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Malta - What's wrong with chopping off thieves' hands, Imam asks
If you had asked me this last week after the theft of the poppy collection tins from my church I might have answered nothing.
In more rational mood, this is the advantages of sharia law expounded on a Maltese TV programme by a Imam thought to be "moderate and tolerant" From the Times of Malta.
Imam Mohamed El Sadi, the Muslim leader in Malta, believes chopping off the hands of thieves is a "deserving punishment".
Mr El Sadi made the statement during Monday's television programme Bondiplus, where he defended Sharia law, a judicial system used in some Islamic states and which can involve severe corporal punishments.
Contacted yesterday, Mr El Sadi stood by his comments and added the world was incurring the "wrath of God" through its permissiveness and destruction of spiritual and moral values, namely through the acceptance of "same-sex marriages, homosexuality, adultery and abortion".
Under Sharia law, such things are considered crimes that may even be punishable by death. When asked if he agreed with such punishments he said: "Yes, of course. I agree with everything Islamic."
The TV show discussed whether crucifixes should be banned from classrooms. When presenter Lou Bondì asked Mr El Sadi if Muslims could be more tolerant and "light-hearted" in their reactions to parody and criticism, Mr El Sadi said Europe's permissive values were not necessarily ideal.
Mr Bondì then asked whether religion should dictate the laws of the country, through, say, Sharia law.
"What is wrong with Sharia law? If someone steals, he is taking from the country or the poor, so why is it wrong to cut off his hand?" the Imam replied.Mr El Sadi said the punishment should terrify thieves and criminals, "not the good people".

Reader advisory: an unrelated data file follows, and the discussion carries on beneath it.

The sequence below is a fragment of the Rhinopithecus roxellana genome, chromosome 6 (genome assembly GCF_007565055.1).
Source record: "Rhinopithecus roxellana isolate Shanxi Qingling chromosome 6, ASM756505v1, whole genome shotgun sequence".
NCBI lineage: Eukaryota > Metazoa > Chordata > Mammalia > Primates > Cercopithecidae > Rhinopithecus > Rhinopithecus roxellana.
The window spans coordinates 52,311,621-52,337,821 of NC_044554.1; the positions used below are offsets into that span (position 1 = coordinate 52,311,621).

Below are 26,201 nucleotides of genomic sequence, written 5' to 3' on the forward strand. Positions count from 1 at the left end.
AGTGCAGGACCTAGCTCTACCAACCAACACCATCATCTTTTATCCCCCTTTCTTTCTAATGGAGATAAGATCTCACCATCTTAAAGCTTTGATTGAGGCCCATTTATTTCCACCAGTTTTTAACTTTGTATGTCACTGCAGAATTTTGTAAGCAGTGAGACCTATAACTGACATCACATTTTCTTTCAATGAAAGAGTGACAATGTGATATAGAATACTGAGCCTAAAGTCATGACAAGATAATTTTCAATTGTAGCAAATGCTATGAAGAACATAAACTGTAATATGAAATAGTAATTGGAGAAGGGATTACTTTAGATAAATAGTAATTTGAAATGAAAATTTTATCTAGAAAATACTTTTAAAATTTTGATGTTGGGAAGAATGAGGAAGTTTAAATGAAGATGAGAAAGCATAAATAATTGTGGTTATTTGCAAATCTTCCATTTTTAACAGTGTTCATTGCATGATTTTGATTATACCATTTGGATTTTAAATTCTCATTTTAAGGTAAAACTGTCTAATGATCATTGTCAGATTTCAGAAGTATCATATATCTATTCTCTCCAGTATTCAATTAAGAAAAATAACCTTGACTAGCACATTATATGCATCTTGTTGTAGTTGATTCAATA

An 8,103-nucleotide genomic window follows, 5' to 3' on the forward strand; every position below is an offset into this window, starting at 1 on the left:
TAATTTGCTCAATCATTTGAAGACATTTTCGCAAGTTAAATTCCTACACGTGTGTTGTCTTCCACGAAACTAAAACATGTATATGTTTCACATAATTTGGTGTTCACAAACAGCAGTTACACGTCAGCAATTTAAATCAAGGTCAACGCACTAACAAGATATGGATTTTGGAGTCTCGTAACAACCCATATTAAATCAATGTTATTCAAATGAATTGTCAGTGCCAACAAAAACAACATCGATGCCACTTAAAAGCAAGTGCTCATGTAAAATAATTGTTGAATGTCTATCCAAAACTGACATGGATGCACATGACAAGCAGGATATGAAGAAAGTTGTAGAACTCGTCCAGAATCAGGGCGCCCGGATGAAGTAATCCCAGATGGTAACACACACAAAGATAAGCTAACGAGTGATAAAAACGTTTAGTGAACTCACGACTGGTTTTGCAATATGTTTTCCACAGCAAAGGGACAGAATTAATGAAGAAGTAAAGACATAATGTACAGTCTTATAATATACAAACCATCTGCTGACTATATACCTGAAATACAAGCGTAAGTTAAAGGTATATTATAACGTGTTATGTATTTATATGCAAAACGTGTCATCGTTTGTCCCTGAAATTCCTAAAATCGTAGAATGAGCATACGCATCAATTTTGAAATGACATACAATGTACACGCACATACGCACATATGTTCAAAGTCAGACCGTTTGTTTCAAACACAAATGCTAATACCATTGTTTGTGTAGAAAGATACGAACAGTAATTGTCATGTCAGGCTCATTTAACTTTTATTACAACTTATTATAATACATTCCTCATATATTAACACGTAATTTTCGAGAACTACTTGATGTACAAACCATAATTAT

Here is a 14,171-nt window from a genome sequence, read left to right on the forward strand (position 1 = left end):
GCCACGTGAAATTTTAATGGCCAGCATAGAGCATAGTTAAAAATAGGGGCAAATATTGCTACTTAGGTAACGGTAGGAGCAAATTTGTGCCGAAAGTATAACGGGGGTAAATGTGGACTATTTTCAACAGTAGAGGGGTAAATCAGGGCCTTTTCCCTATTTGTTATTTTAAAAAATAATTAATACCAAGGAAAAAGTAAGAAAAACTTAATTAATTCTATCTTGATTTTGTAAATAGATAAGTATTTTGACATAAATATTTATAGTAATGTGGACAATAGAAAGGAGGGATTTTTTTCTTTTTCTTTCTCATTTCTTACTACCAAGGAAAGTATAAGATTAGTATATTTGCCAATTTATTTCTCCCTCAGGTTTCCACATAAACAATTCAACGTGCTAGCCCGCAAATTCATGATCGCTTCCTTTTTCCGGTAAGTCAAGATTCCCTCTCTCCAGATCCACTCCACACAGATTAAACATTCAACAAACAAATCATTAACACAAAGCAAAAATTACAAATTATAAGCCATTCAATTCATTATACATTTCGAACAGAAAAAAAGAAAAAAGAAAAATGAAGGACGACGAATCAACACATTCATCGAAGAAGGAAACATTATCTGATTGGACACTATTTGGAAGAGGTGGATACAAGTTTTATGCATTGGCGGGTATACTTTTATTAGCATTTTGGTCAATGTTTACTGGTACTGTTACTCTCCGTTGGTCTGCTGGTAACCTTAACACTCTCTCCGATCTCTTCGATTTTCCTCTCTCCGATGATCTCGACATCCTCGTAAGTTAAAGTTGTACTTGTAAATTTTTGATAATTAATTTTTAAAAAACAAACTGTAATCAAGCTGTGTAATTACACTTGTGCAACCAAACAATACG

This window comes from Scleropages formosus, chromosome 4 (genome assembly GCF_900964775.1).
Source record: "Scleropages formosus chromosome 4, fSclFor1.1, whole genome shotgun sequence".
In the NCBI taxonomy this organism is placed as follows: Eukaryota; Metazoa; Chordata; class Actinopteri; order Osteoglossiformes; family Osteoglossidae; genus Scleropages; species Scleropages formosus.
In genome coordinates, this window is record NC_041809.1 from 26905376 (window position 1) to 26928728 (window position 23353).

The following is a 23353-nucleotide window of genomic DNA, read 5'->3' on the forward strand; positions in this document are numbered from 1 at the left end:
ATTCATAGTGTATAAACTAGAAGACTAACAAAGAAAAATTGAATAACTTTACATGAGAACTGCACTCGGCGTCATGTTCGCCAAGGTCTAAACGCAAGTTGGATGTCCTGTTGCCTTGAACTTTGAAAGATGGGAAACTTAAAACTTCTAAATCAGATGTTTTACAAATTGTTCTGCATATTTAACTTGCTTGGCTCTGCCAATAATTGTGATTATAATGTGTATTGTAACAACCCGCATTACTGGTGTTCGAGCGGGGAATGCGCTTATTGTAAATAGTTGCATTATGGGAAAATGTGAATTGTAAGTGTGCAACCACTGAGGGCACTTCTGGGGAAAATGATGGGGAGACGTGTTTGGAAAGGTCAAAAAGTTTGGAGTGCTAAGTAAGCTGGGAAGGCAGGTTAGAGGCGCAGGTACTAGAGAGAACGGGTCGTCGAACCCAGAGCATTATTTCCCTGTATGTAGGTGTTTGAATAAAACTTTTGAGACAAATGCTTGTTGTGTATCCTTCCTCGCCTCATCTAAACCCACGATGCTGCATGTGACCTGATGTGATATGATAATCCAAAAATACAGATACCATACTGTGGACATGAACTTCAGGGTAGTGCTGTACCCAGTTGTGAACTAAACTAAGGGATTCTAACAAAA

When speaking to The Times about his remarks, the Imam said: "Why don't you concentrate on what is common rather than pick on what is controversial?"
He said he was not proposing this system for Europe because it would be undemocratic. But it was also undemocratic for Muslim countries not to use it because most Muslims wanted it.
He conceded there were different kinds of Muslims who thought of Sharia differently. "But whoever denies this is not a Muslim," he said, adding the law of God was perfect.
Fr Renè Camilleri, who was also a guest on the programme, said he was "shocked" by the Imam's comments.
"I tried to insist violence is unacceptable. The concept is horrific to me. It is equivalent to the death penalty. I know it is what Sharia law dictates but, coming from him, such a moderate and tolerant person, I was shocked," he said, adding he never considered the Imam to be a fundamentalist.
(anthropologist Ranier Fsadni ) Mr Fsadni said the Imam was simply being "intellectually honest" and defending his belief and was not proposing the system for Malta. He was also honest about his views of democracy and the rule of the majority.
I have observed here before that the Maltese, having historic experience of living under the yoke of Islam, are quite forthright in their views about that ideology.
One such comment begins
@Mr Ranier Fsadni
Bend your back more to be politically correct and you'll need my chiropractor......Hard to simply accept that the man who represents muslims in Malta, who is a leading influence behind the one school that educates dozens of Maltese muslim children believes its OK to chop off hands of thieves perhaps? Of course if a Catholic schoolmaster had to express support for corporal punishment, he would be suspended from his job...... Exceptions are apparently allowed on your brain’s shockometer for imams who advocate amputations. Interpretations of the Koran by imams have more weight that the opinion of a mere priest because Islam has no central authority similar to the papacy to enforce a single doctrine - you should know that......